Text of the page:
Nov. 20 (Bloomberg) -- China proposed a maritime cooperation fund and said it has no interest in impeding trade as it counters moves by the U.S. and the Philippines to resolve territorial disputes in the South China Sea.
The 3 billion-yuan ($472 million) fund would develop a “maritime connection network” with Southeast Asian nations, Assistant Foreign Minister Liu Zhenmin told reporters yesterday in Bali, Indonesia. Chinese Premier Wen Jiabao reiterated China’s stance that territorial disputes should be left off the agenda at regional forums and addressed directly between claimants, the official Xinhua News Agency reported.
“China believes that freedom of navigation has not been a factor in the South China Sea,” Liu said at the conclusion of the 18-country East Asia Summit, where U.S. President Barack Obama raised maritime security issues. “With the rapid development of economies in China and East Asian countries, the country and region attach more importance to freedom of navigation than anybody else.”
The remarks aim to dispel concerns that China’s moves to assert its sovereignty in disputed waters would impede trade as Obama pushes to expand commerce and military cooperation on a trip to the region that began Nov. 11. Over the course of Obama’s tour he announced plans to boost troop rotations in Australia and called on China to “play by the rules” as its military might grows.
Liu characterized talks yesterday between Wen and Obama as “very cordial and frank,” while calling the U.S. an “important player” in the region. He also said China is ready to negotiate a legally binding code of conduct in the South China Sea with the 10-member Association of Southeast Asian Nations, four of which have competing claims with China.
‘Freedom of Flow’
White House National Security Adviser Tom Donilon emphasized that commerce is the top U.S. motive for weighing in on the South China Sea’s territorial disputes as he summarized Obama’s trip yesterday, while declining to note any “specific instances” when trade was impeded.
“The United States interest here is in the freedom of flow in commerce,” he said. While the U.S. “doesn’t have a claim” in territory disputes, “we do believe that there should be developed a collaborative diplomatic process for the resolution of these claims.”
The Philippines and Vietnam, which have awarded exploration contracts to Exxon Mobil Corp., Talisman Energy Inc. and Forum Energy Plc, reject China’s map of the sea as a basis for joint development. The South China Sea contains oil reserves that may total as much as 213 billion barrels, according to Chinese studies cited in 2008 by the U.S. Energy Information Agency.
The tone of China’s response in yesterday’s meeting encouraged Obama’s administration, according to a U.S. official who briefed reporters aboard Air Force One. The official said 16 of 18 leaders at the East Asia summit in Bali addressed the issue of maritime security in the South China Sea, and that China’s Premier Wen discussed the issue after it was raised by Obama.
The U.S. feels that the Chinese came away from the meetings believing that a heavy-handed approach on the South China Sea would backfire, the official said.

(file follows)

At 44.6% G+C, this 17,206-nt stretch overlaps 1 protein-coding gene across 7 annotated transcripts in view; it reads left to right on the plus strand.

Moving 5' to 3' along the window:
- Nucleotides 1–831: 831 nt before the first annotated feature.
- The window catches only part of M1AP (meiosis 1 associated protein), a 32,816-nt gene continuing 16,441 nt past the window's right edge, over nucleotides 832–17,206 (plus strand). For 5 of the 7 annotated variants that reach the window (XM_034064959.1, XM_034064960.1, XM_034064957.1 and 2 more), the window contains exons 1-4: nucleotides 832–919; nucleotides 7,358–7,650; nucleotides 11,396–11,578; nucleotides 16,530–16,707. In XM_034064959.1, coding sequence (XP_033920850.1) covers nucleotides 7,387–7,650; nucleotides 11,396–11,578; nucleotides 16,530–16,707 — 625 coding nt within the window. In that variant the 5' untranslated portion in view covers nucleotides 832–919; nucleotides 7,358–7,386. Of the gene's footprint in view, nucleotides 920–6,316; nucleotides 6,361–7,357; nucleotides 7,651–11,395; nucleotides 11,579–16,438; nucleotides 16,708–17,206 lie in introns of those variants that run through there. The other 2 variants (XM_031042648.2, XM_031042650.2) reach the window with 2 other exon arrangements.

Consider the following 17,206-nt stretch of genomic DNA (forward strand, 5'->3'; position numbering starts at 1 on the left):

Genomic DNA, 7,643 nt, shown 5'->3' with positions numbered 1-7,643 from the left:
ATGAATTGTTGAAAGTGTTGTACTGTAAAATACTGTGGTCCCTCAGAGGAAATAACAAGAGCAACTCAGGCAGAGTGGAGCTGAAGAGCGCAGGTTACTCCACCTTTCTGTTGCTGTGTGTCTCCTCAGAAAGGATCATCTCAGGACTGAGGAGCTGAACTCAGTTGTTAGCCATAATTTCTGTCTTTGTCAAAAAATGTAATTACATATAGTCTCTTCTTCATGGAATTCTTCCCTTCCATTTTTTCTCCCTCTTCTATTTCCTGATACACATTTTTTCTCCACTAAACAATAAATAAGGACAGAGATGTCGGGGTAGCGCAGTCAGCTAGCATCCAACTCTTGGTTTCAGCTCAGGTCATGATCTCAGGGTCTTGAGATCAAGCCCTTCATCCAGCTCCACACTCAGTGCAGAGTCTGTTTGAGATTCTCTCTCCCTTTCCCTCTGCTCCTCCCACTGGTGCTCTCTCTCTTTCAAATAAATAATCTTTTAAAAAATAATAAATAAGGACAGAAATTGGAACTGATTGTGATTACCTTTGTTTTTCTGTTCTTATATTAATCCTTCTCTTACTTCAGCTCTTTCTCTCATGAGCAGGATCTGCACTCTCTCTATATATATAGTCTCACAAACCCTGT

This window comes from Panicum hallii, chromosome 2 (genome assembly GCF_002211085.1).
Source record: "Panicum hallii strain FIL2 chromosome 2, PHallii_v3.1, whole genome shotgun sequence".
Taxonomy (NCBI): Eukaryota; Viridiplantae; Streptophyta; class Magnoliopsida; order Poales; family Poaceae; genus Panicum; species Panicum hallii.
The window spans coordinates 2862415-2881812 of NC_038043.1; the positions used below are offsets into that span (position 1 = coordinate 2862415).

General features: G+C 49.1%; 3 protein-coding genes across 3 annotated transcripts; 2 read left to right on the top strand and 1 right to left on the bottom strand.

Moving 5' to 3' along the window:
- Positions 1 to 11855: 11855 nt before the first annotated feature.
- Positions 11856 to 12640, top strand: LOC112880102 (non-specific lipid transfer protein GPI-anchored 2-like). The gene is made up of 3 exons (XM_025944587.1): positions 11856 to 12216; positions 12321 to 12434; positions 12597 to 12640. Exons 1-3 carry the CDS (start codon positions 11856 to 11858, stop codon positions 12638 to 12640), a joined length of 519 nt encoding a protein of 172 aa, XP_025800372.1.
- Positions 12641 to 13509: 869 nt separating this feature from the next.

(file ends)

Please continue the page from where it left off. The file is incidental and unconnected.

China has used patrol boats to disrupt hydrocarbon survey activities in waters it claims, chasing away a ship working for Forum Energy off the Philippines in March and slicing cables of a survey vessel doing work for Vietnam in May.
Japanese Prime Minister Yoshihiko Noda, one of the 18 leaders attending the event, joined the U.S. in emphasizing the importance of rules at sea, saying efforts were being increased to boost security.
“We were able to convey the importance of international law,” Noda said in press conference in Bali yesterday.
China’s response to the comments and agreements during Obama’s trip may be temporary, said Gary Li, an analyst with Exclusive Analysis Ltd., a London-based business advisory firm.
“In circumstances when they are outnumbered diplomatically, and with the U.S. hovering on the sidelines like a school prefect, China usually goes back into its shell,” he said. “Fundamentally, they are not going to change positions on bilateral talks over multilateral being the preferred way of doing business.”
During his trip Obama called the East Asia summit the “premier” arena to discuss maritime security concerns, a subject China has lobbied to keep out of international gatherings because it touches on territorial disputes. The Philippines, a U.S. treaty ally, has called on Asean to facilitate talks with China over disputed areas of the sea that contain oil and gas resources.
The U.S. presence “bolsters our ability to assert our sovereignty over certain areas,” Ricky Carandang, a spokesman for Philippines President Benigno Aquino, said Nov. 17.
Secretary of State Hillary Clinton said Nov. 16 in Manila that the U.S. would boost the Philippines’ naval defenses and work to ensure there isn’t a “big thumb on the scale” that pushes development or strategic issues.
In a news conference in Canberra, Australia, on Nov. 16, Obama said that it is “mistaken” to say the U.S. fears China or is seeking to isolate the world’s most populous nation.
“The main message that I’ve said not only publicly but also privately to the Chinese is that with their rise comes increased responsibilities,” Obama said. “It’s important for them to play by the rules of the road.”
--With assistance from Patrick Harrington in Tokyo and Julianna Goldman and Margaret Talev in Washington. Editors: Patrick Harrington, Dick Schumacher.
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